James Howell (1594?–1666), Epistolae Ho-elianae: The Familiar Letters of James Howell, Historiographer Royal to Charles II
, ed. Joseph Jacobs, Books II.-IV.
(London: David Nutt, 1892), letter II.29 (March 26, 1643), "To Sir Edw. Sa., Knight", pp. 421-423 (at 422-423):
This little sackful of bones, I thought to bequeath to Westminster-Abbey, to be interred in the Cloyster within the South-side of the Garden, close to the Wall, where I would have desir'd Sir H.F. (my dear Friend) to have inlay'd a small piece of black Marble, and cause this Motto to have been insculped on it, Hucusque peregrinus, heic domi; or this, which I would have left to his Choice, Hucusque Erraticus, heic Fixus: And instead of strewing my grave with Flowers, I would have desir'd him to have grafted thereon some little Tree of what sort he pleas'd, that might have taken root downward to my dust, because I have been always naturally affected to woods and groves, and those kind of vegetables, insomuch, that if there were any such thing as a Pythagorean Metempsychosis, I think my soul would transmigrate into some Tree, when she bids this body farewell.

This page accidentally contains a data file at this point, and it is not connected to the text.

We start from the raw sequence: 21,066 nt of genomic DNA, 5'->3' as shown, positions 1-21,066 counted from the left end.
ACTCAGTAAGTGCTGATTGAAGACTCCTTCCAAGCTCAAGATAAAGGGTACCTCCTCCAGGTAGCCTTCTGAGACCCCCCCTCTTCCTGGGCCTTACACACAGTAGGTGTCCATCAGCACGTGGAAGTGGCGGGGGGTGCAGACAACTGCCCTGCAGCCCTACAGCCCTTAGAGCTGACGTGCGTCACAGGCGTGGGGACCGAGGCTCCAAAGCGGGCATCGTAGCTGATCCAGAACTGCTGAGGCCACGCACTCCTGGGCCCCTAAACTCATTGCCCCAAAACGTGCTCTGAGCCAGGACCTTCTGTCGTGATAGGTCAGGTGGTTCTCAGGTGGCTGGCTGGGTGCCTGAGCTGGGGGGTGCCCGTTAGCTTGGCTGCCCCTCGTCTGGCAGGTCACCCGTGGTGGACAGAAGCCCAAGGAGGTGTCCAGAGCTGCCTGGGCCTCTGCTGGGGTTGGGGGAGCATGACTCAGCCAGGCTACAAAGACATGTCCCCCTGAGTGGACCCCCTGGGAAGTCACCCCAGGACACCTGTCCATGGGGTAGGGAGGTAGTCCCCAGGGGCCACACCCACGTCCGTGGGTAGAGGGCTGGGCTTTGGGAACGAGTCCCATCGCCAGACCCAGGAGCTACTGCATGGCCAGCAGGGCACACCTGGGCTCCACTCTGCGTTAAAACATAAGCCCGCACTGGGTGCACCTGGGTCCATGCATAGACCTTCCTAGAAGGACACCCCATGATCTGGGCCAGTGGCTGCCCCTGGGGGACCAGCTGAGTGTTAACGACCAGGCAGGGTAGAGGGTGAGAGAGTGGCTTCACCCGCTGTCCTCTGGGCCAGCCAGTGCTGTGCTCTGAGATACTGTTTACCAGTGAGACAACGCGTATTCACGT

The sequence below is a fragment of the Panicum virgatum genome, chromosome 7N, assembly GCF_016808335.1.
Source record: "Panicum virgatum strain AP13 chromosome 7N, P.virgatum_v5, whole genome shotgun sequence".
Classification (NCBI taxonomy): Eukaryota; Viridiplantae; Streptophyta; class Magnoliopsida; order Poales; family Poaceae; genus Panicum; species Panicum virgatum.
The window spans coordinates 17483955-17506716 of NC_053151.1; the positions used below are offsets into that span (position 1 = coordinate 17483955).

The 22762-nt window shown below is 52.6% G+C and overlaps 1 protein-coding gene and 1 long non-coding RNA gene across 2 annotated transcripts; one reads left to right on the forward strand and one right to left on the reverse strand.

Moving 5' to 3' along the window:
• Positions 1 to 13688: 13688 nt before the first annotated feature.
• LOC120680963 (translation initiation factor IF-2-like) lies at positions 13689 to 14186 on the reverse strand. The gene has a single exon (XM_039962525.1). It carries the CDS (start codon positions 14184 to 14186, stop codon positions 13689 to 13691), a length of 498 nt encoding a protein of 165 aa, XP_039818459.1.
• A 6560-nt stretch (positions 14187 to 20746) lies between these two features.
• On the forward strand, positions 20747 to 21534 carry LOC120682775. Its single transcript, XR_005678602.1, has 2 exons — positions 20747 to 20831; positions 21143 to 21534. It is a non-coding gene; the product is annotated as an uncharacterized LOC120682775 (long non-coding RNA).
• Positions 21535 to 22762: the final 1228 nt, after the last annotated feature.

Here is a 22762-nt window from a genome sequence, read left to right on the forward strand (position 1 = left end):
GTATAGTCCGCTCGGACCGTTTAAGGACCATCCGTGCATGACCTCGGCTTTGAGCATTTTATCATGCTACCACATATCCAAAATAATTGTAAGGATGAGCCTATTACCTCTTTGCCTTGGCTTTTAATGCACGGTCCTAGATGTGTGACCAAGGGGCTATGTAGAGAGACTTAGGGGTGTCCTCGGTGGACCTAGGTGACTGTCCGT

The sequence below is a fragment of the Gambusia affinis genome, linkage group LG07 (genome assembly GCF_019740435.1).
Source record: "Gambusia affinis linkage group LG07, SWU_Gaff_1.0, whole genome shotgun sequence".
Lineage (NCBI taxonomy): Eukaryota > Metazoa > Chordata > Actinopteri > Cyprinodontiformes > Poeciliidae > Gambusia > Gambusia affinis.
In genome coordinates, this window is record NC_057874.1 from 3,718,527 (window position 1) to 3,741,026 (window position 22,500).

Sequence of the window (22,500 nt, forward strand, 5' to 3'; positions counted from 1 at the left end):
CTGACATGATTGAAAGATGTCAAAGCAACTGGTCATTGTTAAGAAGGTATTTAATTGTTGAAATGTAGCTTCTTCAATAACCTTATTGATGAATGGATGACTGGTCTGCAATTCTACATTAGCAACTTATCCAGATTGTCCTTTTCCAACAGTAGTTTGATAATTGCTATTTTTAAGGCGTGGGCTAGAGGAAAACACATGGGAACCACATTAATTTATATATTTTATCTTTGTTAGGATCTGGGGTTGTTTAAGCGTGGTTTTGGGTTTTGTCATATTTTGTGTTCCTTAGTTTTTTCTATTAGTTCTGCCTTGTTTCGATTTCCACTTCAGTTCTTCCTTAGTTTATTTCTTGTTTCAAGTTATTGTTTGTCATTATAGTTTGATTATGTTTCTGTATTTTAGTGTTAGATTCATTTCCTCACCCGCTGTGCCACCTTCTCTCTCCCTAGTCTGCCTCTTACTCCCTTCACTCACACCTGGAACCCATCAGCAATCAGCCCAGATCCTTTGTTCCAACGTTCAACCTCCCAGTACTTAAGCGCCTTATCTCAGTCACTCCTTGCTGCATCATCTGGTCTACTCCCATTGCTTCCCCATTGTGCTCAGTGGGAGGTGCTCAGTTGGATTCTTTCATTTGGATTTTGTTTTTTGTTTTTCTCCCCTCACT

According to D.R. Woolf, "Howell, James (1594?–1666)," Oxford Dictionary of National Biography
, "Howell died in the parish of St Andrew's, Holborn, and was buried on 3 November 1666 outside the Temple Church. A monument of Howell's design was erected in the Temple Church at a cost of £30." The inscription on the monument (destroyed in World War II) read:
Jacobus Howell Cambro-Britannus, Regius Historiographus (in Anglia primus), qui post varias peregrinationes, tandem naturae cursum peregit, satur annorum & famae, domi forisque huc usque erraticus, hic fixus 1666.